CINCINNATI -- Banged up and battling back soreness much of this month, Reds shortstop Kyle Farmer had been out for three straight games. Although Farmer isn't a big star in Cincinnati’s lineup, his team missed him.
"Our team feels different when he's not playing," Reds manager David Bell said before Thursday afternoon's game. "He’s a really good player, but even beyond statistics, what you can see, he just means a lot to our clubhouse and makes the players around him better. It is difficult to describe, but our players know it, feel it, and our staff does. He’s a big part of our team, and he makes us better in ways you can’t quantify."
It was certainly quantifiable on Thursday vs. the Cubs. Farmer went 4-for-4 with a pair of home runs and collected five RBIs as the Reds pounded out a 20-5 win at Great American Ball Park to gain a split of the four-game series with Chicago. It was Cincinnati's most runs scored in a game since 1999.
"The last game in Toronto [on Sunday], I was hurting really bad with some inflammation in my back. I had to take some time off, get a [cortisone] shot and had some rest and recovery," Farmer said. "That was really good for my back. It’s always good to take time off for your legs as well."
After Hunter Greene was touched up for two runs in the first inning and another in the top of the second to put Cincinnati down, 3-0, Farmer provided a critical reply in the bottom of the second inning.
On an 0-2 slider from Cubs lefty Justin Steele, Farmer launched a drive to center field for a two-run homer. The Reds then pounced for an eight-run bottom of the third, with Tommy Pham's RBI double tying the game and Tyler Stephenson's bases-loaded two-run single putting Cincinnati ahead. Eleven batters came to the plate in the rally.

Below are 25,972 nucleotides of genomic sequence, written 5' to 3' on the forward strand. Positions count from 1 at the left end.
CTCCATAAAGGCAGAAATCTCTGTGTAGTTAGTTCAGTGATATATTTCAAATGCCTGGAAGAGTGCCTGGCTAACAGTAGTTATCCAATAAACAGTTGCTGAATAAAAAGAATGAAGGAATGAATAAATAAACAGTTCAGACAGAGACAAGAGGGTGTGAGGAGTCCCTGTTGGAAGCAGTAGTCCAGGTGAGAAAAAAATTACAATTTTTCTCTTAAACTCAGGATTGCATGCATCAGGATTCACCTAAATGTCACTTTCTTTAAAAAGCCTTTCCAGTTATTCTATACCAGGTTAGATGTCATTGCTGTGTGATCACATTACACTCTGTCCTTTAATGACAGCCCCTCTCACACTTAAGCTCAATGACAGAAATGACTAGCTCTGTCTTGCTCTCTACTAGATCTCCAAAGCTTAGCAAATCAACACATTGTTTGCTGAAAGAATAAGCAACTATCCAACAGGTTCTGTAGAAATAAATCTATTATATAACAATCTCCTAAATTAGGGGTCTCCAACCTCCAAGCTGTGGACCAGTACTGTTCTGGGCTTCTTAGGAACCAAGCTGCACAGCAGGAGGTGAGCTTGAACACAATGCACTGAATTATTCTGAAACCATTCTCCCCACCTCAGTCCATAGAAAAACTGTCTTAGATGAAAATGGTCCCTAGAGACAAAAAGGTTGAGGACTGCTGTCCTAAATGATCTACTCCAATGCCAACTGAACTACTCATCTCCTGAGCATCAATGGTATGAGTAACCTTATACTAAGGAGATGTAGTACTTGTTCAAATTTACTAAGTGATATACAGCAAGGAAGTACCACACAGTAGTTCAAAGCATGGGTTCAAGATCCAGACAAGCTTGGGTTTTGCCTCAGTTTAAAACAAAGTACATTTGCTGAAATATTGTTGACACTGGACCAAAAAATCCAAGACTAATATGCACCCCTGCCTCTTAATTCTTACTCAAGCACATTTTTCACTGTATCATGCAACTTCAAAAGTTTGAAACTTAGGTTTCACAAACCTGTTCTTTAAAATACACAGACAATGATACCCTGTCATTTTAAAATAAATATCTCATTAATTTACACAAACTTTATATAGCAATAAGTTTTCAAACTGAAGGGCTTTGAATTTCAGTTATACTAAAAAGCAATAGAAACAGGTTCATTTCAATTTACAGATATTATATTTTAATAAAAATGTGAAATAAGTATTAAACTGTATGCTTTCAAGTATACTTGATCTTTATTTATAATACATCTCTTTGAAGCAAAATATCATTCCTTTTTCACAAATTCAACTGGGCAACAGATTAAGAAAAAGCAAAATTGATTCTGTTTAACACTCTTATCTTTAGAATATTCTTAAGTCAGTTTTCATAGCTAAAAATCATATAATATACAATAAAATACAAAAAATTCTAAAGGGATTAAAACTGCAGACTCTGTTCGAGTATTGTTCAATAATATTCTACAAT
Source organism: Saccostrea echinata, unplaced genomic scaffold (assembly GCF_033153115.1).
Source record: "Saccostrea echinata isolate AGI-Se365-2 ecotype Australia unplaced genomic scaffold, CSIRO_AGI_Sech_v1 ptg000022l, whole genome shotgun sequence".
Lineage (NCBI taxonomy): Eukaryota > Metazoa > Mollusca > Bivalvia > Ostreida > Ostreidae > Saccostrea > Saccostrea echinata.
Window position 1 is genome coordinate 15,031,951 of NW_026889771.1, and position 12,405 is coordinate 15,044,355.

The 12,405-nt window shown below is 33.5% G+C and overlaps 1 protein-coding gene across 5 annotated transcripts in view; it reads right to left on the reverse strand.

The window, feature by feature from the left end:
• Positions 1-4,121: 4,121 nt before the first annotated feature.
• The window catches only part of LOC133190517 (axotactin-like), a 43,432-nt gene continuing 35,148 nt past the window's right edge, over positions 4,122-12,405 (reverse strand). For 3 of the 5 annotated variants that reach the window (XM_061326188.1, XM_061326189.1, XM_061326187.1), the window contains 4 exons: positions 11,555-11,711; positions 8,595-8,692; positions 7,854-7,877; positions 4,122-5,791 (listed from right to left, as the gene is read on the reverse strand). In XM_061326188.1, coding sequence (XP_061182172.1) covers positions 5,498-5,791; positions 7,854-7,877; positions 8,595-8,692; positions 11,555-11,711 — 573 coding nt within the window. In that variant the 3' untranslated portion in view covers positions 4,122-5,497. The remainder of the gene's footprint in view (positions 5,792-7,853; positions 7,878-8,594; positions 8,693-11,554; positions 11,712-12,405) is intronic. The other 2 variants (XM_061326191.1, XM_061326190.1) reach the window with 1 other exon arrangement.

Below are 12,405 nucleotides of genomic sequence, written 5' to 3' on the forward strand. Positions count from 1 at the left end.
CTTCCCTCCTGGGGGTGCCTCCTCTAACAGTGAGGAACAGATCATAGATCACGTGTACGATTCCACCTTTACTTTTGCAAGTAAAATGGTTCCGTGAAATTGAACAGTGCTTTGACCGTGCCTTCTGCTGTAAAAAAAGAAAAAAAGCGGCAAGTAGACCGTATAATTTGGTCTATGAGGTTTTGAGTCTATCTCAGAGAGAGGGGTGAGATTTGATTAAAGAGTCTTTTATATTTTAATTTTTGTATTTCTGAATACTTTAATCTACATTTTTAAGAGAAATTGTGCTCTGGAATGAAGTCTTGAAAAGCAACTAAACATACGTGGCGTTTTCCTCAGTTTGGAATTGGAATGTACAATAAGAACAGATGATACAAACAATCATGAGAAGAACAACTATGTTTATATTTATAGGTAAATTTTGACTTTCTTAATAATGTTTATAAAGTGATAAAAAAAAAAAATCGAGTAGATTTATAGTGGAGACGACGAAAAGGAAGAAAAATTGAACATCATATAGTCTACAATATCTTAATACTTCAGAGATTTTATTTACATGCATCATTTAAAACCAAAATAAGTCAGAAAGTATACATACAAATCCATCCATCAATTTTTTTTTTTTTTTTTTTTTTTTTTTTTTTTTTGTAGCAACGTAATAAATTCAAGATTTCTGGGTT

Farmer was the only Red not to score in the third inning. Against newly installed reliever Scott Effross, he dropped a sacrifice bunt that moved runners to second and third base.
"There was really no panic," Farmer said. "We have a lot of faith in Hunter. If you give him a lead, he can cover it. Good work that he grinded it out."
The big inning picked up Greene, who gave five runs on two walks and seven hits -- including three homers -- over his five innings, but still notched his first victory since his big league debut on April 10.
"Definitely don’t want to dwell on my performance today. Obviously, it’s not how I wanted it to go," Greene said. "I’m really happy with these guys. They made it easy today. It was really nice to see them get on the board early. They didn’t let up the whole game."
Greene gave up two homers in the top of the fifth inning to Willson Contreras and Ian Happ, but Farmer led off the bottom half by hitting lefty Brandon Hughes' 0-1 fastball into the first row of seats near the left-field foul pole to make it an 11-5 game. The long ball gave Farmer his first career multihomer game.
During a five-run bottom of the eighth -- with Cubs shortstop Andrelton Simmons pitching for the first time in his career -- Farmer added a two-run infield single that was knocked down up the middle. He tied career highs with his four hits and five RBIs.
Over a six-game hitting streak, Farmer is batting .545 (12-for-22) with five extra-base hits and eight RBIs. It's helped him raise his overall average from .193 to .250, and he now has a .250/.303/.402 slash line in 37 games this season.
It was May 2021 when Farmer was elevated from a career-long utility role off the bench to become the Reds' everyday shortstop.
"He’s just Mr. Reliable," said center fielder Nick Senzel, who also went 4-for-4, reached safely six times and scored three runs. "He’s a spark plug for us. He’s a leader for us. He’s had to work his way into that spot. He’s continued to work and work and work, and he’s earned everything that he’s got. It’s no surprise to us that he’s done what he’s done."
Even after a 59-minute rain delay before the top of the sixth inning, the Reds did not stop pouring on the offense at the Cubs' expense. The last time they reached 20 runs was a 22-3 win at Philadelphia on Sept. 4, 1999.
Cincinnati hit nine homers in that game. On Thursday, Farmer's were the only two long balls needed.
"Getting him a few days off, he came out today and was definitely energized," Bell said. "Everything can seem more clear when you get away from it for a day or two."